As I mentioned, I was in a rather busy time of life so trying to figure out a recipe he would eat was not high on my ideal list of using my time, so I decided that I’d consider a muffin recipe to make. One, muffins are quick and easy. Two, we could eat them with most anything as I was experimenting. Three, children like muffins, and adults can hide most anything in a muffin.

In the end I worked out a savory broccoli muffin which my family really liked and which my friend’s son ended up liking, too. He apparently never even realized it had broccoli in it! So, I share it here for you to try for yourself.

Broccoli Muffins

Ingredients:

2 cups whole grain gluten free flour blend

2 1/2 tsp baking powder

1 tsp dried oregano

1/2 tsp dried basil

1/4 tsp black pepper

1/4 tsp ground onion powder

1/4 tsp ground thyme powder

1 cup chopped broccoli florets

2 slices vegan cheese (I used Chao cheddar)

1 cup liquid egg whites

1 cup unsweetened oat milk

1/2 cup extra light olive oil

Baking Instructions:

  1. Preheat the oven to 350 degrees. Line a muffin tin with 12 cupcake liners.
  2. Combine the flour, baking powder, oregano, basil, pepper, ground onion, and ground thyme, and set aside.
  3. In a food processor, pulse the broccoli florets with the vegan cheese slices into you have well blended small pieces.
  4. Mix the broccoli and cheese mixture into the dry ingredients.
  5. Add to the dry ingredients the egg whites, oat milk, and olive oil, and mix quickly, just until the dry ingredients are incorporated into the wet and well blended.
  6. Divide the batter among the muffin tins and bake for 15 to 20 minutes until puffed, golden, and a toothpick inserted in the center comes out clean.

 

Cake Mix Revamping: Citrus Ginger Chip Cupcakes

“I knew you had food allergies….”

A very kind woman whom I had only recently met brought me a hostess gift which was a basket of Bob’s Red Mill gluten free cake mixes. It was lovely of her to be considerate of my allergies, and I appreciated her thoughtfulness.

Now for true confessions: I hold a prejudice against a majority of cake mixes. They have too much sugar, use the the worst type of flour with no protein or fiber, and usually are not very tasty, in my opinion. I will admit that some of that is changing. I have seen whole grain cake mixes on the market, as well as mixes claiming to have less sugar. I will also concede that using a cake mix when you are rushed for time will shave off five to ten minutes of prep time, and the convenience of that can be worthwhile to folks.

I decided to make the best of the situation, because as strong as my prejudice is, stronger still are my feelings about wasting anything. My family will tell you that I will turn leftovers into new meal after meal until every morsel is gone, rather than throw food out.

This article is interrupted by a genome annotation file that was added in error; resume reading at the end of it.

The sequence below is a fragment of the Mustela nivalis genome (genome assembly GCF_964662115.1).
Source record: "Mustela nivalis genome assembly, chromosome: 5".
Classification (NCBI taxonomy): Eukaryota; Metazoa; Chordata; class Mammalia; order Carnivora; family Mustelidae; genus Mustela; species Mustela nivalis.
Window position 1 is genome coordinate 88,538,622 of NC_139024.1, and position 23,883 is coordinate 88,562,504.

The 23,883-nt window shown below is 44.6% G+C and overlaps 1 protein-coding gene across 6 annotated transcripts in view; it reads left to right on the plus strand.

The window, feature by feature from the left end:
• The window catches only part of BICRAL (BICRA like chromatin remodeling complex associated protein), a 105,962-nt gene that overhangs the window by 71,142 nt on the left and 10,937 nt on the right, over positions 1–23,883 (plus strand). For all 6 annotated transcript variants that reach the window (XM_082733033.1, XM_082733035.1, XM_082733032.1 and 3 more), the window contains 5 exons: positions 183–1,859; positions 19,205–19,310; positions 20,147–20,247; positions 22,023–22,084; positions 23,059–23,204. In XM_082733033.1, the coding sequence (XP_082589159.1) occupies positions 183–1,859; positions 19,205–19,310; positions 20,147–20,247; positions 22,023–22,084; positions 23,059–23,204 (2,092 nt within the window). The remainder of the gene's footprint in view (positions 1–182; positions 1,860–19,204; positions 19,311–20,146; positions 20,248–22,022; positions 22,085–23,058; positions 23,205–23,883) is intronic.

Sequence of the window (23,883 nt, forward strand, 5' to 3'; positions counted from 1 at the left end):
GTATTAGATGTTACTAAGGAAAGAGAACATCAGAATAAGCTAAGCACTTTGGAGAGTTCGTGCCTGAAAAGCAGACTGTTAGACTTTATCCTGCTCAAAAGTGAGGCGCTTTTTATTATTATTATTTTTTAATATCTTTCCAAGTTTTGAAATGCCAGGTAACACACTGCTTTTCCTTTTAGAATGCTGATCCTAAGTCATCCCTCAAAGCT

So, I assessed the Bob’s Red Mill Vanilla Yellow Cake mix to see what I could do. I could not change the sugar content or the lack of fiber and protein, but I could make sure not to add any more sugars than needed. I decided, therefore, to make cupcakes with no frosting, but I would need to jazz up the flavor if there was not going to be frosting. To do so, I zooped uncrystallized candied ginger with Enjoy Life chocolate chunks and mixed that in with the cake mix, along with some orange zest. While the candied ginger and chocolate chunks still had sugar, it would be much less than using frosting.

Once I figured out the flavors, I needed to think about the ingredients I needed to add to the mix. The recipe called for 3 eggs. I opted to use 1/2 cup of egg whites with one whole egg. It also called for melted butter or vegetable oil. I chose to substitute extra light olive oil.

When the cupcakes were done and cooled, I have to say I was not unduly upset with the result. It was still a cake mix batter with too much sugar and no protein or fiber, but it was tastier, and I had added a good fat and reduced some of the bad fat and calories. Also, as my husband is quick to point out, indulging in something not as good for you every once in a while usually will not hurt you.

Citrus Ginger Chip Cupcakes

Ingredients:

1/2 cup uncrystallized candied ginger

1 cup Enjoy Life chocolate chunks

Bob’s Red Mill Gluten Free Vanilla Yellow Cake mix

2 tsp dried grated orange peel

1/2 cup egg whites

1 egg

1/2 cup extra light olive oil

1/2 cup water

Baking Instructions:

  1. Preheat the oven to 325 degrees and line 18 muffin cups with cupcake liners.
  2. In a food processor, zoop the candied ginger and the chocolate chunks several minutes into very small pieces.
  3. In a large mixing bowl, mix together the cake mix and the ginger/chocolate pieces, adding the dried orange peel.
  4. Add the egg whites, egg, oil, and water, and using a mixer, blend slowly at first until all the ingredients are incorporated. Then on a higher speed, mix the batter for a minute or so until it’s thick and well mixed.
  5. Divide the batter evenly among the 18 muffin cups.
  6. Bake in the preheated oven for about 20 minutes until the cupcakes are puffed, firm to the touch, and/or a toothpick inserted in the center comes out clean. (When I baked them, it took 22 minutes.)
  7. Cool in the tins for about five minutes. Then remove them to a wire cooling rack to completely cool.
  8. Enjoy!